BCHS Gets Reprieve; Bloomberg Vows To Fight
Manhattan Supreme Court Judge Joan Lobis ordered the city to start the process all over again, this time “with meaningful community involvement.”
The decision was a victory for the UFT and the NAACP, the two groups that instituted the lawsuit to stop the closings, arguing that the mayor has failed to comply with the law, which requires the DOE to provide a detailed educational-impact statement describing the effect of the closing on the students and the surrounding area, and then to hold public hearings on the plan.
Locals, including Assemblywoman Audrey Pheffer, who helped author the new school law, effectively argued that the fact that nobody from the DOE at the public question-and-answer session could answer the questions put by parents, teachers and students nullified the law. Other closing schools had similar problems, UFT officials said.
After the hearing, Pheffer wrote a letter to Mayor Michael Bloomberg arguing that the meeting did not fulfill the requirements of the law.
“The NYCDOE has remained steadfast in their actions to close BCHS and issued the document, Proposal for Significant Change in Utilization of School Building Q410, released on December 7, 2009.” Pheffer wrote. “This document details the justification for closure of BCHS and the actions that will be taken. These actions appear to be in non-compliance with the NYS School Governance Laws.” Pheffer continues, “The School Governance Law, Chapter 345 of 2009, contains regulations and procedures that must be strictly adhered to. However, it is also essential that the intent of the legislation not be dismissed, which was to “provide for greater parental participation and input, transparency, and accountability in relation to the management and operation of the New York City School District.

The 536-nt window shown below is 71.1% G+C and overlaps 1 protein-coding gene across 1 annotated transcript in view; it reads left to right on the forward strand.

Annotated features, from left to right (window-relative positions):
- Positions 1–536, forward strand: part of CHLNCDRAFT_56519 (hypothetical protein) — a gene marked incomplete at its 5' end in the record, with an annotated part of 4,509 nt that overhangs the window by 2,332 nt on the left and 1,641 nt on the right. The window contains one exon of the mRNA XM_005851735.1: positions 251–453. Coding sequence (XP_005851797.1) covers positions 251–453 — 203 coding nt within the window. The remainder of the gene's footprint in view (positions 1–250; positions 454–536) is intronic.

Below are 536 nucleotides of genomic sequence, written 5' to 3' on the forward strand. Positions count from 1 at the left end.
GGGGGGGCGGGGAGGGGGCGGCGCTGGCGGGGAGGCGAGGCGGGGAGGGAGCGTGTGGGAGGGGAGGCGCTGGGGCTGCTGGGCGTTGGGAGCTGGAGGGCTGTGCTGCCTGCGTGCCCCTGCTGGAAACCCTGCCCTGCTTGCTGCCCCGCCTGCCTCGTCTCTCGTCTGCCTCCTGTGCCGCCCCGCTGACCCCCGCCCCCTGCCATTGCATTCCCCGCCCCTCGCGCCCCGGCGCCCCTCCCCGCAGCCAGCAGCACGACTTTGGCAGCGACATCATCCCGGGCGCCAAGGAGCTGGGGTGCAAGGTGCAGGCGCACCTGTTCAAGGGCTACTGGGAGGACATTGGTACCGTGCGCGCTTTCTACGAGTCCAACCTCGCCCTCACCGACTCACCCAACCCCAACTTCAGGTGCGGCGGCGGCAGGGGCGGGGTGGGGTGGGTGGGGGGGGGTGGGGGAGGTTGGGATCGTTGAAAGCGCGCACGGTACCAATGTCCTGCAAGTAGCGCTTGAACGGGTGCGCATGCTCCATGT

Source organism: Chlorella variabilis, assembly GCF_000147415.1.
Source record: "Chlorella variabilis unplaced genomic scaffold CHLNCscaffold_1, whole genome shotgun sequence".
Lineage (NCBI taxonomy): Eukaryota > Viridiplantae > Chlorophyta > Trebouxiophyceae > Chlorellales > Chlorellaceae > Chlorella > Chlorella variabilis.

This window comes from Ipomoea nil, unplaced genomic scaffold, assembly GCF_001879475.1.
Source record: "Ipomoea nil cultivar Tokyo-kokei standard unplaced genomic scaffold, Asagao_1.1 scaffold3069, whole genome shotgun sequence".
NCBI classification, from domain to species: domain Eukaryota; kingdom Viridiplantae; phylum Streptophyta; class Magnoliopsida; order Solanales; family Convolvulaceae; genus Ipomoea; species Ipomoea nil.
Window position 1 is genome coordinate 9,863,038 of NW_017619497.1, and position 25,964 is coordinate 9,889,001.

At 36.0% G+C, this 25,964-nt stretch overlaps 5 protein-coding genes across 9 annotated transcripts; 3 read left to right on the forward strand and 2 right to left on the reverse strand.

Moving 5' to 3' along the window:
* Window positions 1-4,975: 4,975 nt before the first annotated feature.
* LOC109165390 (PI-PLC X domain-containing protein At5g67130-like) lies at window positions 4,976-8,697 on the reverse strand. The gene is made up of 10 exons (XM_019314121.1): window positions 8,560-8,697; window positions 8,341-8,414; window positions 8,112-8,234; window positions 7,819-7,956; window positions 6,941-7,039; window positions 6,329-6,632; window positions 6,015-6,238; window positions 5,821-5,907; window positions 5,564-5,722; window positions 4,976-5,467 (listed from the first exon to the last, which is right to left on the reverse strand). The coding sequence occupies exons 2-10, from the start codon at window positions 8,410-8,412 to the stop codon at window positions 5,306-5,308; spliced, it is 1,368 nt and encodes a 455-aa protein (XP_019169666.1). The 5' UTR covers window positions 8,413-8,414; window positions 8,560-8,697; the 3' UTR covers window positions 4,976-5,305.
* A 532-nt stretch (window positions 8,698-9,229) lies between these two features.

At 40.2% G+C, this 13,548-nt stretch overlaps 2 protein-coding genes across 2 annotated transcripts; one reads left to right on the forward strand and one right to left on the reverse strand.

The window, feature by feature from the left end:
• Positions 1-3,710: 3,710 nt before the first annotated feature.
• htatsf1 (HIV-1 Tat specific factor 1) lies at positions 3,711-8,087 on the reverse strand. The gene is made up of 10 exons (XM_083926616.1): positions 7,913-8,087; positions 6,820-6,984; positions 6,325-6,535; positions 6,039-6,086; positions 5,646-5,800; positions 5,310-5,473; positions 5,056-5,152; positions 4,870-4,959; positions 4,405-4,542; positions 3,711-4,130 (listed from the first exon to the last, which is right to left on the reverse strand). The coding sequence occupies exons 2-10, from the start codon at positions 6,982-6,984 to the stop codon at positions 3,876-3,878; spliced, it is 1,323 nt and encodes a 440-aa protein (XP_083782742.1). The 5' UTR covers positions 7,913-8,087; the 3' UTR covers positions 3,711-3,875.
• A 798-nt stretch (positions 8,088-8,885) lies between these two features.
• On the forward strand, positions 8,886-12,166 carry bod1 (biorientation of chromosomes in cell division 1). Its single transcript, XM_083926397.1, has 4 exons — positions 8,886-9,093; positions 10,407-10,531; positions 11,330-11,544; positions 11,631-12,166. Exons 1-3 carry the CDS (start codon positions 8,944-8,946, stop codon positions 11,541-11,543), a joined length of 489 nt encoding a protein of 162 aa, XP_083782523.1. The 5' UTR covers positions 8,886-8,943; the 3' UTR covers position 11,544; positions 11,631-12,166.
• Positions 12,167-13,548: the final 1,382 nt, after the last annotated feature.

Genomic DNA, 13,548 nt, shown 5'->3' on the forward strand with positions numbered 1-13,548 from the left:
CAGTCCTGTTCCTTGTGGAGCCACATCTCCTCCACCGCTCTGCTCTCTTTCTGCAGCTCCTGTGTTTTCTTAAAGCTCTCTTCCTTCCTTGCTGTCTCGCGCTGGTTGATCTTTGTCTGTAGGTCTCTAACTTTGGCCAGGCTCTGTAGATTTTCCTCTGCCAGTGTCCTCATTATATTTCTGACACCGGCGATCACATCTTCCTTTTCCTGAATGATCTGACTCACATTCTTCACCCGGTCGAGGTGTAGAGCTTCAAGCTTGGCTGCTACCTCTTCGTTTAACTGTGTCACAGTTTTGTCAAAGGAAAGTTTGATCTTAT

“I have been informed that the meeting held at BCHS on January 6, 2010 by the NYCDOE was in fact the meeting that is mandated to be held under §2590-h, subdivision 2-d,” she added, “which requires that
the chancellor or his or her designee, shall hold a joint public hearing with the impacted community council and school based management team.’ These actions seem to be in direct conflict with §2590-h, subdivision 2, which states that, ‘the chancellor shall consult with the affected community district education council before: a) substantially expanding or reducing such an existing school or program within a community district; b) initially utilizing a community district school or facility for such a school or program; c) instituting any new program within a community district.’ ”
This week, Pheffer told The Wave that she believes the DOE looked at the law and interpreted it in it’s own way.
“We tightened the law specifically in this area, and the DOE has to understand what that law says, what it means,” she said. “They read the rules and saw what they wanted to see. They went ahead and interpreted it in their own way and they got caught interpreting it the wrong way. There was no parent participation, no parent notice, no consultation, all the things required by the law. I don’t think the DOE purposefully ignored the law, but they are stupid if they did. The UFT is watching them.”